Invisible Wounds of War
Tens of thousands of servicemen and women are dealing with lasting brain damage as the Pentagon scrambles to treat these invisible wounds. David Martin reports.
The following is a script from “Invisible Wounds” which aired on May 5, 2013. David Martin is the correspondent. Mary Walsh, producer.
We all learned a lot in recent years about the dangers of head injuries from contact sports like football. We now know that a hard hit can cause brain damage that only becomes apparent after an athlete’s playing days are over. Football is violent, no doubt, but it’s nothing compared to war. And just as the National Football League has struggled to come to grips with head injuries so has the military - but on a much vaster scale.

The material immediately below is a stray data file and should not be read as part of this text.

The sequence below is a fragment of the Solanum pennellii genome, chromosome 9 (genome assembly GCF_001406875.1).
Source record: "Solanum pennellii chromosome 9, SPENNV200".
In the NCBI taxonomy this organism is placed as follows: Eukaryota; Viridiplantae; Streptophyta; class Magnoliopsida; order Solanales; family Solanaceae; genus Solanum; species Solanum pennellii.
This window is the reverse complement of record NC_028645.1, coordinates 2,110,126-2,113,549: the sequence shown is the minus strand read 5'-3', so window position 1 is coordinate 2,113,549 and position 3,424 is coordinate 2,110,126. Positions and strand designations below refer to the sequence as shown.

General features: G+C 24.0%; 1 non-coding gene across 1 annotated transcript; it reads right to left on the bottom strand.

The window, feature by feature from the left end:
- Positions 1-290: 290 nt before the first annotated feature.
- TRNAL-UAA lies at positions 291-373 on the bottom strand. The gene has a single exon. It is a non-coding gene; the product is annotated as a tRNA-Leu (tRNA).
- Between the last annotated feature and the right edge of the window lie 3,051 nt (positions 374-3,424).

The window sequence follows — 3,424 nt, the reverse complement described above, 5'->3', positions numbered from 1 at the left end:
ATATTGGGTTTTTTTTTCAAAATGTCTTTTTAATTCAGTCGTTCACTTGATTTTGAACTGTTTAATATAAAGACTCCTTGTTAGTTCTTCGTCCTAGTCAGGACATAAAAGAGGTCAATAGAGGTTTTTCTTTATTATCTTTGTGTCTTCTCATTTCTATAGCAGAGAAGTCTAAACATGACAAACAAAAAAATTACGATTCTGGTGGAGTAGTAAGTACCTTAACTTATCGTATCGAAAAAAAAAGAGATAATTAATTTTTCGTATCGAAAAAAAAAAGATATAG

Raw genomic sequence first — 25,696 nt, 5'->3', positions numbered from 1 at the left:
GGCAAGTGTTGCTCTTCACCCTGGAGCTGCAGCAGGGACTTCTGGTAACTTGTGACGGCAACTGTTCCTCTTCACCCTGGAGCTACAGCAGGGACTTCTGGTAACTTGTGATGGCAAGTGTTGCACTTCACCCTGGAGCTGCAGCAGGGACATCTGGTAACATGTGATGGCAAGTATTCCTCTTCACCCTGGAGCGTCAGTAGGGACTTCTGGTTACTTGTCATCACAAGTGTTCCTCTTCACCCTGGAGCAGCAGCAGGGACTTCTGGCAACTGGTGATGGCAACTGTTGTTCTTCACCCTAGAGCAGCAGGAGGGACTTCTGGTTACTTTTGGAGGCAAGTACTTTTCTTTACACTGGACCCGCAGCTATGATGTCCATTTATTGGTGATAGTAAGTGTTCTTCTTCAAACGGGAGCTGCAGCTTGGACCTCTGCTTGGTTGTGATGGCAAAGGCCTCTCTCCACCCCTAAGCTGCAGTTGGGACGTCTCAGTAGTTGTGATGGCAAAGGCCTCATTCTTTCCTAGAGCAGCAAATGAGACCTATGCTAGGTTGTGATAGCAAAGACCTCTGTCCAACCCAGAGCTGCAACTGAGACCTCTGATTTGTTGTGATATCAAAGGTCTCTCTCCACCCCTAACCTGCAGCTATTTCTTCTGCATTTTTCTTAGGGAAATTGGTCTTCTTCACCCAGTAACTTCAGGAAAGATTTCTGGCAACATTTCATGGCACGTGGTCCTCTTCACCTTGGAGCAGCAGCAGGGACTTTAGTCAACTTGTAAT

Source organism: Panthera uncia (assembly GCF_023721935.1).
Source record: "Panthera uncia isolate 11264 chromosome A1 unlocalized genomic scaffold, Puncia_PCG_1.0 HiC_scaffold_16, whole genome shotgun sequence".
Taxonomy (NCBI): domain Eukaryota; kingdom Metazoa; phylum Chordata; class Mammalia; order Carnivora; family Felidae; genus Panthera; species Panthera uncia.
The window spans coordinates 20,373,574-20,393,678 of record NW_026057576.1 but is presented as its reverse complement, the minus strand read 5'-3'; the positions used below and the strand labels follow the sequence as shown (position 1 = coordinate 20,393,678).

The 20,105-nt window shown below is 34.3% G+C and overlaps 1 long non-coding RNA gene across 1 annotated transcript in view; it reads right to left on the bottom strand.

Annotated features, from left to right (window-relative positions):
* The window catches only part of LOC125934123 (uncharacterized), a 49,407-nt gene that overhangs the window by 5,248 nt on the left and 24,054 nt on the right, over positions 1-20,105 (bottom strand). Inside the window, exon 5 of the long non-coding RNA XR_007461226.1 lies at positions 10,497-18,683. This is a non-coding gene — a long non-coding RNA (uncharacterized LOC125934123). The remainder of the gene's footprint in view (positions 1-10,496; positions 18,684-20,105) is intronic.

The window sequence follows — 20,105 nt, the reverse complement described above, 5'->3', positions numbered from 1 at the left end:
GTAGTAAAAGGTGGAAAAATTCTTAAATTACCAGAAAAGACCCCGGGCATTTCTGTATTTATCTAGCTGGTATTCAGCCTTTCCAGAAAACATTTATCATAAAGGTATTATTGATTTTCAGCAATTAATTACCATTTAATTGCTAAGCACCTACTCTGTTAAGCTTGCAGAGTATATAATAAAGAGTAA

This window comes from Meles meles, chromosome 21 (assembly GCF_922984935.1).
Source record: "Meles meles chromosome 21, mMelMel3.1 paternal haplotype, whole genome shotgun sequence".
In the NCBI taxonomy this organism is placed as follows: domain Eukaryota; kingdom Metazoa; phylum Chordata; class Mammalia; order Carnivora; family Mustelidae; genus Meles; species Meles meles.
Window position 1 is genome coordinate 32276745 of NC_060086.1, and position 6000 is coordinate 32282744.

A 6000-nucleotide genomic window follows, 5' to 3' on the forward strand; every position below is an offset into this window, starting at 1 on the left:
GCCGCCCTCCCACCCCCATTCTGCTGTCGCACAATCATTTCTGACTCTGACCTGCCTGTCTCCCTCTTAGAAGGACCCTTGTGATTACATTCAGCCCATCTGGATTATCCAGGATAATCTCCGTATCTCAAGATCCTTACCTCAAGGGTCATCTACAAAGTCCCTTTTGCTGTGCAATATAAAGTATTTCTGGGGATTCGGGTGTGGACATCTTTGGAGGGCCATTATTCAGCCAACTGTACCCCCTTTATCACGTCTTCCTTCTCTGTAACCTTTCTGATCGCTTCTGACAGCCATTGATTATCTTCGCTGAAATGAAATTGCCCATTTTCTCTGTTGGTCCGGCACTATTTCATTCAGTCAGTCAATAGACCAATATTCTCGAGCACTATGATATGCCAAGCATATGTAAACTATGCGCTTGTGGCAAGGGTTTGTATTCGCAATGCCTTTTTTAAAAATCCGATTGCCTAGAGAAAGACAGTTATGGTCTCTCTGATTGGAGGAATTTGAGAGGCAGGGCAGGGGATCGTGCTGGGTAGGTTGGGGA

An estimated quarter million servicemen and women have suffered concussions over the past decade of war. Tens of thousands — no one knows the precise number — are dealing with lasting brain damage. The Pentagon, which did not recognize the problem until the war in Iraq was almost over, is now scrambling to treat these invisible wounds. And soldiers suffering from them sometimes end up wishing they had a wound people could see.
Ben Richards: If I could trade traumatic brain injury for a single-leg amputation I’d probably do that in a second.
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